Lead Sprint Planning
Lead / Organize the daily Scrum Meeting
Coaches the product owner
Monitoring the progress of the sprint
Helps team estimate and increase velocity
Promotes continuous communication
Reduce team disruptions
Monitors and helps improve team dynamics
Assist with Reporting
Motivates the team
Acts as the glue that holds the team together

Role of Product Owner
Product Owners have a huge responsibility for the project. They are responsible for maintaining a product backlog that describes the product that must continue to fit with the requirements of the business. During any project, as more becomes known about a product, about customers, or about changes in the market, a product often needs to change in order to meet these requirements. The Product Owner has to adjust and re-prioritise the backlog to fit these changes and to steer the project.

Project Owner’s role includes:
Convey a clear vision of the project
Manage and prioritize product backlog
Ensure development team understand tasks and work on the right features in the prioritized order
Provide feedback and sign off work results

Difference between Project Manager and Scrum Master
In Waterfall, the Project Manager takes a leadership role in leading the team and developing and managing the plan. But what about all those project management activities if the team is Agile?
A project manager helps manage the project timeline, resources, and scope in order to meet business requirements. A Scrum Master, however, helps ensure the scrum team is successful.
A Product Owner works with the customer and team to set direction.
A Scrum Master is a coach and facilitator and coaches the development team in executing Agile practices to complete the work the Product Owner prioritizes.
The Scrum Master works with the Product Owner and the development team to ensure the team members can move forward with development with no impediments, and that the Scrum practices are carried out.

Note That: There is a time or place for a project manager in the large projects. The Project manager can cover multiple teams and can work with other dependent teams as well. Project manager can coordinate with multiple teams, help them to meet project timelines and collaborate when resources are required.

URL = https://www.visual-paradigm.com/scrum/project-manager-vs-scrum-master-vs-project-owner/

Mobile Apps | Case Studies (Peerbits)

peerbits App Case Studies
peerbits | Undated

Real-time tracking app, real-time tracking and remote diagnostics
URL = https://www.peerbits.com/case-studies/real-time-tracking-solution.html

Social networking iOS app, connect with new people
URL = https://www.peerbits.com/case-studies/social-networking-app-for-iphone.html

Petrol filling station app, the official app for the largest chain of filling stations in Oman
URL = https://www.peerbits.com/case-studies/petrol-filling-station-management-app.html

ATM food solution, an IoT-controlled automated marketplace
URL = https://www.peerbits.com/case-studies/atm-food-solution.html

Marketplace app, GetItDone
URL = https://www.peerbits.com/case-studies/getitdone.html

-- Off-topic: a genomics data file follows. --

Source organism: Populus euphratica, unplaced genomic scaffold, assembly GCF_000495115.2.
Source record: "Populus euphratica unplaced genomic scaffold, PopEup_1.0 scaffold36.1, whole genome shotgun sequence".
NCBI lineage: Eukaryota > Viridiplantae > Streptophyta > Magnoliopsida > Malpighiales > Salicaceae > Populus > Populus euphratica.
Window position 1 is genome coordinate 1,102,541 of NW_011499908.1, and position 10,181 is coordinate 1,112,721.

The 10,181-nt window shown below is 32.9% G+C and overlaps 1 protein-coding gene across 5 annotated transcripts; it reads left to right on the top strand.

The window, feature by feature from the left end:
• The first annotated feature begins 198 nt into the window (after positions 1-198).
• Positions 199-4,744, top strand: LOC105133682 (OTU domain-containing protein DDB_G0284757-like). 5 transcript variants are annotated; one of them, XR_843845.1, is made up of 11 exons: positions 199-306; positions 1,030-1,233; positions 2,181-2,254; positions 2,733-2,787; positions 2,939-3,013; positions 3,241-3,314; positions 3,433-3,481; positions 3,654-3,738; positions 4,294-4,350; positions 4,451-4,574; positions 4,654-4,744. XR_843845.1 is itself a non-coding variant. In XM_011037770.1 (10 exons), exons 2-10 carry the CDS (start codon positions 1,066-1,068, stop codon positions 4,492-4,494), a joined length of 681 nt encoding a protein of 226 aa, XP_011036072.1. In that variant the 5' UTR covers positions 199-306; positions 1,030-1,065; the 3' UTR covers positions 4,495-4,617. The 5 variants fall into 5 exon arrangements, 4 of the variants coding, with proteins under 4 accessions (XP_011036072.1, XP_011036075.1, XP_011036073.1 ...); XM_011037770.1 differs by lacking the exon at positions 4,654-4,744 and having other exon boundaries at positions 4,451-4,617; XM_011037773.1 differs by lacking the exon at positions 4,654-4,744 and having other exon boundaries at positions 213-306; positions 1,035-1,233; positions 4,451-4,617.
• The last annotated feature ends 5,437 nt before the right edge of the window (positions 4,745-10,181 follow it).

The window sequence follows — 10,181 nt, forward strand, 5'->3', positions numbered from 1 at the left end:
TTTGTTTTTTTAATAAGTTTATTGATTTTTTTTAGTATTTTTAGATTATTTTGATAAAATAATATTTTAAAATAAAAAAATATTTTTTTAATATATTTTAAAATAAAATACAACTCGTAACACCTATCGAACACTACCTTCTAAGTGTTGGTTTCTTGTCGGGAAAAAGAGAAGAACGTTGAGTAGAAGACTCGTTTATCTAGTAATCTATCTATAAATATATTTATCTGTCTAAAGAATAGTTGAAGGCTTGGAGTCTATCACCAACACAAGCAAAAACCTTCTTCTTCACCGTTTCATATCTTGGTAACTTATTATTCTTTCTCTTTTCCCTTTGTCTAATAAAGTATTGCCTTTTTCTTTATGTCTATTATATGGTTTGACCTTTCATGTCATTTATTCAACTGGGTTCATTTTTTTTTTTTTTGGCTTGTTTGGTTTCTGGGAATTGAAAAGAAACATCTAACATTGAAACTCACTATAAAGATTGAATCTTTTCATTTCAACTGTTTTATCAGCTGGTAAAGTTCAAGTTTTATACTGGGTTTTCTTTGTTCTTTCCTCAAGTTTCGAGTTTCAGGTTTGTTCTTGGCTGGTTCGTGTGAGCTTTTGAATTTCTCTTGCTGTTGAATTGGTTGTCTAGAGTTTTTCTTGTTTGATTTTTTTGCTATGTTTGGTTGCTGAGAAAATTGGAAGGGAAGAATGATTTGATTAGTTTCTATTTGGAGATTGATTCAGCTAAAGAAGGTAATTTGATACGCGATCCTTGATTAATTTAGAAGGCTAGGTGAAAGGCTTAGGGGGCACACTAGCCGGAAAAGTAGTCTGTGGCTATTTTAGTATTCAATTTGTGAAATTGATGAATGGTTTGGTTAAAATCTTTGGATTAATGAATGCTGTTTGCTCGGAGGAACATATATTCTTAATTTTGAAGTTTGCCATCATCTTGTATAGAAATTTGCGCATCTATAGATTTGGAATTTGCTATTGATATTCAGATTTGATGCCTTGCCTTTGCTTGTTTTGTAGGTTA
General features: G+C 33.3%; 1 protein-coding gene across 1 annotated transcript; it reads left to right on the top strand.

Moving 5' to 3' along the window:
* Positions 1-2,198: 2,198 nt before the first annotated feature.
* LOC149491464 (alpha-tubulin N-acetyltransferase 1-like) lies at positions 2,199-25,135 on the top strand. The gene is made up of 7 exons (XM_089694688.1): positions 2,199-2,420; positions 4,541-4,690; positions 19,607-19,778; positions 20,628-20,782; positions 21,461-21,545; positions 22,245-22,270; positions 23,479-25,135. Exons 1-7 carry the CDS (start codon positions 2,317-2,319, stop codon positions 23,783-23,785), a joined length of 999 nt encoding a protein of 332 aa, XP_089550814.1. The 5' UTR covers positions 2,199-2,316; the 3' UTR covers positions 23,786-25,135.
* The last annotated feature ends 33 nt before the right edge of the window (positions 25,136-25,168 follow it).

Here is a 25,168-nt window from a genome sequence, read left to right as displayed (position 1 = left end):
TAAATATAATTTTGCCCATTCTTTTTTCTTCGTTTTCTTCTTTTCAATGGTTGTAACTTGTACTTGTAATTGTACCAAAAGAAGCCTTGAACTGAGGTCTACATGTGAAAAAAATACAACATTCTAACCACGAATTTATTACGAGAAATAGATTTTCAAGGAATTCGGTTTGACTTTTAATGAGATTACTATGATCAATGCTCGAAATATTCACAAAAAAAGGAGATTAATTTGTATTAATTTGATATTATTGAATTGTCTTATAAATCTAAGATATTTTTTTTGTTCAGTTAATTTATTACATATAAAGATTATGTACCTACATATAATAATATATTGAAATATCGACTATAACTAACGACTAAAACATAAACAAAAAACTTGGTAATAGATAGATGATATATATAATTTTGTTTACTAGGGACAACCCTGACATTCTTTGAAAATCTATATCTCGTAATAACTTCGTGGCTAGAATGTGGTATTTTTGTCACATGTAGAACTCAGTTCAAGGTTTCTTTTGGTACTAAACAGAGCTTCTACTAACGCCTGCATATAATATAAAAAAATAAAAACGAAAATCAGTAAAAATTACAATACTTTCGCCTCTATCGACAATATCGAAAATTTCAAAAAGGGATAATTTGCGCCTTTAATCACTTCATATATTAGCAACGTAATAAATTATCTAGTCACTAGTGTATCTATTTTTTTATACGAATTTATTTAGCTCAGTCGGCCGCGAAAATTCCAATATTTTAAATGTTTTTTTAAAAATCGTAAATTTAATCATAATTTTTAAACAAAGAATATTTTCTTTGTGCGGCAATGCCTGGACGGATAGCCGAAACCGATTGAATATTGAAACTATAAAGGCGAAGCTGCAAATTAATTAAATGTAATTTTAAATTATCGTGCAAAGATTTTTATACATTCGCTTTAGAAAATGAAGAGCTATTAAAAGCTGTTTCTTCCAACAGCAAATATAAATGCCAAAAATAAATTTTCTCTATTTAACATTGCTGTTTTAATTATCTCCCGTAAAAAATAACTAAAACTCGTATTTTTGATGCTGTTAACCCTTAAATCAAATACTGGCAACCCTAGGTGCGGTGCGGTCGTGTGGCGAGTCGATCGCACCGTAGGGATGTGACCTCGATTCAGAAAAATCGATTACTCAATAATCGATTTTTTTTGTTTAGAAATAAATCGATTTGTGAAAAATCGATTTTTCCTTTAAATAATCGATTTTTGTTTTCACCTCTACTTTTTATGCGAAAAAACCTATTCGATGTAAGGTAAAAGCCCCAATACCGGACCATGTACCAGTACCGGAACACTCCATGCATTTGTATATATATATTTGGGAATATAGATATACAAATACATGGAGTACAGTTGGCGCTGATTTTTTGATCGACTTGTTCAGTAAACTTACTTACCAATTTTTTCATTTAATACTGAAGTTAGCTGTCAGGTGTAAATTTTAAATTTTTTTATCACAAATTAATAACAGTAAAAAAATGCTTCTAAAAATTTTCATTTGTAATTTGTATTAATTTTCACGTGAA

M2R
URL = https://www.peerbits.com/case-studies/m2r.html

Fishency, building a better way to fish like a pro
URL = https://www.peerbits.com/case-studies/fishency.html

Jewlot
URL = https://www.peerbits.com/case-studies/jewlot.html

Nurse Alert, a cohesive solution to nursing activity
URL = ttps://www.peerbits.com/case-studies/nurse-alert.html

Apply, a tinder-like job search app
URL = https://www.peerbits.com/case-studies/apply.html

Photograff, Graffiti
URL = https://www.peerbits.com/case-studies/photograff.html

REPD
URL = https://www.peerbits.com/case-studies/repd.html

Epic Delivery
URL= https://www.peerbits.com/case-studies/epic-delivery.html

Throne, the eCommerce Marketplace App
URL = https://www.peerbits.com/case-studies/throne.html

SeatsPlanet
URL = https://www.peerbits.com/case-studies/seatsplanet-travel-app.html

BusMaps, plan bus trip with navigation travel app
URL = https://www.peerbits.com/case-studies/busmaps-navigation-app.html

TapNSell
URL = https://www.peerbits.com/case-studies/tapnsell.html

Loyal Books
URL=https://www.peerbits.com/case-studies/loyal-books-app.html

Frimb, Food & Drink app that connects socially and share recipes globally with food lovers
URL = https://www.peerbits.com/case-studies/frimb-food-drink-app.html

Fashion Sizzle, capture and share the clothing trends with fashion lovers on FashionSizzle. success story
URL = https://www.peerbits.com/case-studies/fashion-sizzle-photo-app.html

Peerbits Works
URL = https://www.peerbits.com/works.html

Author = peerbits

URL = https://www.peerbits.com/case-studies.html

Mobile Apps | Terms & Conditions

Mobile App Terms and Conditions Template
Termly Legal Team | Nov 13, 2020

Table of Contents
What Are Mobile App Terms and Conditions?
Are Terms and Conditions for My Mobile App Required?
App Store Terms and Conditions Requirements
Common Clauses to Include in Your App Terms and Conditions
Terms and Conditions By App Type
Getting User Agreement to Your App Terms and Conditions
Mobile App Terms and Conditions Samples
How to Write Terms and Conditions for Mobile Apps
Free Mobile App Terms and Conditions Template
App Terms and Conditions FAQs

Author = Termly Legal Team

URL = https://termly.io/resources/templates/app-terms-and-conditions/

Agile | Agile VS Waterfall

Advantages of Agile Product Methodology for Fast Growing Startups & Enterprises
B2C Business2Community | 19 April 2021

What is Agile Product Methodology?
Agile product methodology is a practice which promotes continuous development and testing of a software or product throughout the product development lifecycle. In this approach, both the development and testing activities remain concurrent.
Agile approach is known to be one of the most effective and simplest processes to turn a vision for a product into software solutions.

Agile Development Statistics:
85.9% of software developers around the world use Agile product methodology
Companies that use Agile approach for software development gain 60% more profits than those who don’t.
Agile success rates are more than 1.5x higher than those of Waterfall projects
According to Agile adoption statistics, plenty of Fortune 500 companies have adopted Agile

Agile Product Methodology Vs Waterfall Model
Waterfall Approach

  1. In the Waterfall approach, product development flows sequentially from one point to another; just like a Waterfall filling the next reservoir.
  2. Using Waterfall development means customers will see the product only at the end of the project